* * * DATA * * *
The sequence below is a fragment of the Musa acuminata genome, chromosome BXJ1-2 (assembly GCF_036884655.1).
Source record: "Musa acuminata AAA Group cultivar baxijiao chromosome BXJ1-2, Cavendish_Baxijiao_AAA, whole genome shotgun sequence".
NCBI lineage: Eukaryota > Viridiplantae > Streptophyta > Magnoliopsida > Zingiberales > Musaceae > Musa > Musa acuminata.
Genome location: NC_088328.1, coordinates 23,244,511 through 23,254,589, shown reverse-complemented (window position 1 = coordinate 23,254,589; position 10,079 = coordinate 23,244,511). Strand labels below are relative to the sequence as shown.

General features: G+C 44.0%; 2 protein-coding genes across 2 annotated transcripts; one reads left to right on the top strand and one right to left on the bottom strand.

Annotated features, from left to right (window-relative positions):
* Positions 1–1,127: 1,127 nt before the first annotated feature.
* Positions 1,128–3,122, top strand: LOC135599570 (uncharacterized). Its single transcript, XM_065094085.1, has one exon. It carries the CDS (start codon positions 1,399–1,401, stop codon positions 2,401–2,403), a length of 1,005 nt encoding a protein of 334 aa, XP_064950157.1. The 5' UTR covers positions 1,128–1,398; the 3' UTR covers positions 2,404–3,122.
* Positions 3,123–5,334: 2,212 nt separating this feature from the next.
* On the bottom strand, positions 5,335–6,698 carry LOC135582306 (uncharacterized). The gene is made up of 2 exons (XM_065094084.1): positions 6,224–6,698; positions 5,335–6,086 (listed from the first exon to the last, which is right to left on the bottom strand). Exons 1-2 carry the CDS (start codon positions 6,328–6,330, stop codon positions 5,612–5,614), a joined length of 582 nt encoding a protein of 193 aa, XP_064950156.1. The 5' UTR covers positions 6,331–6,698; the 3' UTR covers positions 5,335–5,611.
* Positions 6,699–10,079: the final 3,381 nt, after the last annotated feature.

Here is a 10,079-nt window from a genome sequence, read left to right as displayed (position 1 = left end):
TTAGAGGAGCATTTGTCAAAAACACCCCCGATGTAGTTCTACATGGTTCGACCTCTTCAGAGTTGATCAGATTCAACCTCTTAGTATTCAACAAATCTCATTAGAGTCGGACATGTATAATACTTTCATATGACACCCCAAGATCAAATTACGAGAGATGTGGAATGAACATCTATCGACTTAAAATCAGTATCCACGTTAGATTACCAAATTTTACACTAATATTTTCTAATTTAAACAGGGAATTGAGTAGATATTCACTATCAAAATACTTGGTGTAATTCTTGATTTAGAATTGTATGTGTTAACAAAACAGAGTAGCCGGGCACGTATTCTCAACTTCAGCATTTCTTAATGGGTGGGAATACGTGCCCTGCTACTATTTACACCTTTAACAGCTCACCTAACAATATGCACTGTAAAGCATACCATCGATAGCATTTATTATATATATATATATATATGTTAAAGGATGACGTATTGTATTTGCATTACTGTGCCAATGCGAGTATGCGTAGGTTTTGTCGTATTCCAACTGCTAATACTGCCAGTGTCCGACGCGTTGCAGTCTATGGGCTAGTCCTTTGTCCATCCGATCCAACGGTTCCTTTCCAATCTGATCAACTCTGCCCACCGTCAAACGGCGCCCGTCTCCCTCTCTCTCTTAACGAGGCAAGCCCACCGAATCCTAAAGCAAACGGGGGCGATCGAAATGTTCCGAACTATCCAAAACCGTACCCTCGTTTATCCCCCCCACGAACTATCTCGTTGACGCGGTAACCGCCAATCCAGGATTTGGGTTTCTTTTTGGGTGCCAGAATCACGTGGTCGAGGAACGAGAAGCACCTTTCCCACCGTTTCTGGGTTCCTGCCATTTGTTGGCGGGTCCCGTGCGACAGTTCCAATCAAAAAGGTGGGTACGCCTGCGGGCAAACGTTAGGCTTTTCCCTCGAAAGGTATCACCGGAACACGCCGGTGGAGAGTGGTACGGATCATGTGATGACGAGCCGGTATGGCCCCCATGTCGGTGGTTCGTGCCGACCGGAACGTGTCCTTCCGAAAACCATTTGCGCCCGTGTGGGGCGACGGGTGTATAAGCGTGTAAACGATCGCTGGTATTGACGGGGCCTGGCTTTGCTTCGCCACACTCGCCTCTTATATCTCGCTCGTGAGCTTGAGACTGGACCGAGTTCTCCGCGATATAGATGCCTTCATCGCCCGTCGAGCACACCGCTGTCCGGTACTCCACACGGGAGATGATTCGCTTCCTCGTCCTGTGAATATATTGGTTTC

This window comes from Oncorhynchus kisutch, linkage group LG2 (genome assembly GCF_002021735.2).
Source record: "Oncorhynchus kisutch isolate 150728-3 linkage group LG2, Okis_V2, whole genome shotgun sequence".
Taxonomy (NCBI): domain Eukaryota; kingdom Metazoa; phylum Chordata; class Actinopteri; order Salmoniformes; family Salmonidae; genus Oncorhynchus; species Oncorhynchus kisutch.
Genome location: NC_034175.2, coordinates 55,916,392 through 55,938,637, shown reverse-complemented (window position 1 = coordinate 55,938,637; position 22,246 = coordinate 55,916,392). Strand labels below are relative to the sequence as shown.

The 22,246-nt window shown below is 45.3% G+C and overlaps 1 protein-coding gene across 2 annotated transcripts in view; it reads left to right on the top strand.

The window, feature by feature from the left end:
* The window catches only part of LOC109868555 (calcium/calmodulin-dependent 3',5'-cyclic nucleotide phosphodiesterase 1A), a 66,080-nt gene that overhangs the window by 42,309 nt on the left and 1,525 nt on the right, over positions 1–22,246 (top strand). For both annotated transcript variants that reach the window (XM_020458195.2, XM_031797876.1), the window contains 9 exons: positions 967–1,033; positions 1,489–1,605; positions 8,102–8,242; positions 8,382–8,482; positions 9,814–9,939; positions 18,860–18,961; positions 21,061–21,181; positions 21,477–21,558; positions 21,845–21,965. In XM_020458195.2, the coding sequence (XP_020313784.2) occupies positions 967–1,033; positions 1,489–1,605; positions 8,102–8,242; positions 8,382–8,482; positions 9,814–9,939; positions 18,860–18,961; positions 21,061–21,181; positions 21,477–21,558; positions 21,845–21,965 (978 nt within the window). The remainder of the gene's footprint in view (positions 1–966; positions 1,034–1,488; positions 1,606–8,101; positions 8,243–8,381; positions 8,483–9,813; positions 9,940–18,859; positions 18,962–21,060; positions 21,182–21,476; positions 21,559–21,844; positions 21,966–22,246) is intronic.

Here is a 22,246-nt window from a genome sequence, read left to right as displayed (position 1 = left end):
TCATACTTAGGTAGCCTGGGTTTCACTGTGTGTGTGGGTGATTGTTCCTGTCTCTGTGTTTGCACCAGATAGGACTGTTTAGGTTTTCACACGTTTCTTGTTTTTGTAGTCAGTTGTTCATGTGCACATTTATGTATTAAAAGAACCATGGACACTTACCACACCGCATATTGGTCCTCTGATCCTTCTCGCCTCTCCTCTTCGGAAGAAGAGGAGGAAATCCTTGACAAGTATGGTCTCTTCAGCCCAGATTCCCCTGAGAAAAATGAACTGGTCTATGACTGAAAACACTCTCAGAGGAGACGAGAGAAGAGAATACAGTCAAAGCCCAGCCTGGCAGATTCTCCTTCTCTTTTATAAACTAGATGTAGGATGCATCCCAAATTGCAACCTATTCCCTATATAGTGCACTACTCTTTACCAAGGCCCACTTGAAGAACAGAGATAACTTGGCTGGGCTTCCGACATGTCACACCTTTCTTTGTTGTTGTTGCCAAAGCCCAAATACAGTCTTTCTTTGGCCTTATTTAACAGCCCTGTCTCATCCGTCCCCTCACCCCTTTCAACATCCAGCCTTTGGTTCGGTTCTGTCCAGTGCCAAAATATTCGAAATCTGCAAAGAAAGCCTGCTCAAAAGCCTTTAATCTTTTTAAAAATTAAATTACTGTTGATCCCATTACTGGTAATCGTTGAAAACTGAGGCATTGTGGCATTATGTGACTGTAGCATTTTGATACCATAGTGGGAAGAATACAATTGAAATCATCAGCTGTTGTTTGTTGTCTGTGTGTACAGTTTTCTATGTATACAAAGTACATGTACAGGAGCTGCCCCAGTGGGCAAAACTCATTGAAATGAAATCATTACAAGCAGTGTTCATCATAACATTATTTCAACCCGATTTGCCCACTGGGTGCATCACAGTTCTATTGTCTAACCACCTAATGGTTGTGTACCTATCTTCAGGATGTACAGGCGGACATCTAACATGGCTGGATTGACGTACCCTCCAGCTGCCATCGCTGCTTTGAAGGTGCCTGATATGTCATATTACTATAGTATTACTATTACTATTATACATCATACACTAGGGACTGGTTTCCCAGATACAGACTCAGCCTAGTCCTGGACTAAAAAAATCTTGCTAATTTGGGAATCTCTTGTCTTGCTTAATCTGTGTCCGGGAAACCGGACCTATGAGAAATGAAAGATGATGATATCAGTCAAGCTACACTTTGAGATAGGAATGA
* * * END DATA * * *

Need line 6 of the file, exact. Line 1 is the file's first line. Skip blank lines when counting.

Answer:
Annotated features, from left to right (window-relative positions):